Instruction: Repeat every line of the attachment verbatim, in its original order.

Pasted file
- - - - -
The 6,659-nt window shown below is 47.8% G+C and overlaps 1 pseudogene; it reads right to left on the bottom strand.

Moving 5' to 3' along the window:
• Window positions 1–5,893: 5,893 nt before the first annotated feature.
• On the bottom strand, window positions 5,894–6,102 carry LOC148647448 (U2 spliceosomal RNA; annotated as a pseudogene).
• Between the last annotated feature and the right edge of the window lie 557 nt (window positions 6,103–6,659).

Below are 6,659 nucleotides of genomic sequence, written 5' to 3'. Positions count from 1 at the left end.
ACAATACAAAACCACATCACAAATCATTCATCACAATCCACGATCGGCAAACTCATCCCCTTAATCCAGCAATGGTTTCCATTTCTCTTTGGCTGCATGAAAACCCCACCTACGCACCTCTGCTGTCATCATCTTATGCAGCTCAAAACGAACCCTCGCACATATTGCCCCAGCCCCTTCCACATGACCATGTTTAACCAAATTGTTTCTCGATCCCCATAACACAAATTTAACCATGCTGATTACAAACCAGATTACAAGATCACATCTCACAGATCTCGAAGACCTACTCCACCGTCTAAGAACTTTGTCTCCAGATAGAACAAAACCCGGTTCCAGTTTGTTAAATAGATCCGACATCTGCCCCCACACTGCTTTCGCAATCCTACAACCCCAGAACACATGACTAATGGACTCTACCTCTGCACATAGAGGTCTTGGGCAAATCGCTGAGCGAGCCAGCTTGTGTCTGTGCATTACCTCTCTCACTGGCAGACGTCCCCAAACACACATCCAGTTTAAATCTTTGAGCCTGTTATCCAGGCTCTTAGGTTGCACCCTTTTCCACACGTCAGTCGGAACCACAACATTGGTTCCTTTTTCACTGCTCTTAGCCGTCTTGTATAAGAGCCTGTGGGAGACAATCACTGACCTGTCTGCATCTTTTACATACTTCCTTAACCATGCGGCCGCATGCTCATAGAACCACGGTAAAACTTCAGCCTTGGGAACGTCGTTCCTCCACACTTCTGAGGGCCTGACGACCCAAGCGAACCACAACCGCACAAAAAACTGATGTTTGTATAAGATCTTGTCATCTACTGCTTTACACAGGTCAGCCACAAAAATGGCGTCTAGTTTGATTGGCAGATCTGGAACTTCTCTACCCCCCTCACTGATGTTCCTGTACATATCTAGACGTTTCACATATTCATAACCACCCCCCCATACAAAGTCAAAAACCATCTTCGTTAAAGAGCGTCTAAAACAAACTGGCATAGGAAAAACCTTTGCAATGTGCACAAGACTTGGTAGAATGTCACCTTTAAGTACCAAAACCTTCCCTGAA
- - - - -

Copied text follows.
The 6,659-nt window shown below is 47.8% G+C and overlaps 1 pseudogene; it reads right to left on the bottom strand.

Moving 5' to 3' along the window:
• Window positions 1–5,893: 5,893 nt before the first annotated feature.
• On the bottom strand, window positions 5,894–6,102 carry LOC148647448 (U2 spliceosomal RNA; annotated as a pseudogene).
• Between the last annotated feature and the right edge of the window lie 557 nt (window positions 6,103–6,659).

Below are 6,659 nucleotides of genomic sequence, written 5' to 3'. Positions count from 1 at the left end.
ACAATACAAAACCACATCACAAATCATTCATCACAATCCACGATCGGCAAACTCATCCCCTTAATCCAGCAATGGTTTCCATTTCTCTTTGGCTGCATGAAAACCCCACCTACGCACCTCTGCTGTCATCATCTTATGCAGCTCAAAACGAACCCTCGCACATATTGCCCCAGCCCCTTCCACATGACCATGTTTAACCAAATTGTTTCTCGATCCCCATAACACAAATTTAACCATGCTGATTACAAACCAGATTACAAGATCACATCTCACAGATCTCGAAGACCTACTCCACCGTCTAAGAACTTTGTCTCCAGATAGAACAAAACCCGGTTCCAGTTTGTTAAATAGATCCGACATCTGCCCCCACACTGCTTTCGCAATCCTACAACCCCAGAACACATGACTAATGGACTCTACCTCTGCACATAGAGGTCTTGGGCAAATCGCTGAGCGAGCCAGCTTGTGTCTGTGCATTACCTCTCTCACTGGCAGACGTCCCCAAACACACATCCAGTTTAAATCTTTGAGCCTGTTATCCAGGCTCTTAGGTTGCACCCTTTTCCACACGTCAGTCGGAACCACAACATTGGTTCCTTTTTCACTGCTCTTAGCCGTCTTGTATAAGAGCCTGTGGGAGACAATCACTGACCTGTCTGCATCTTTTACATACTTCCTTAACCATGCGGCCGCATGCTCATAGAACCACGGTAAAACTTCAGCCTTGGGAACGTCGTTCCTCCACACTTCTGAGGGCCTGACGACCCAAGCGAACCACAACCGCACAAAAAACTGATGTTTGTATAAGATCTTGTCATCTACTGCTTTACACAGGTCAGCCACAAAAATGGCGTCTAGTTTGATTGGCAGATCTGGAACTTCTCTACCCCCCTCACTGATGTTCCTGTACATATCTAGACGTTTCACATATTCATAACCACCCCCCCATACAAAGTCAAAAACCATCTTCGTTAAAGAGCGTCTAAAACAAACTGGCATAGGAAAAACCTTTGCAATGTGCACAAGACTTGGTAGAATGTCACCTTTAAGTACCAAAACCTTCCCTGAA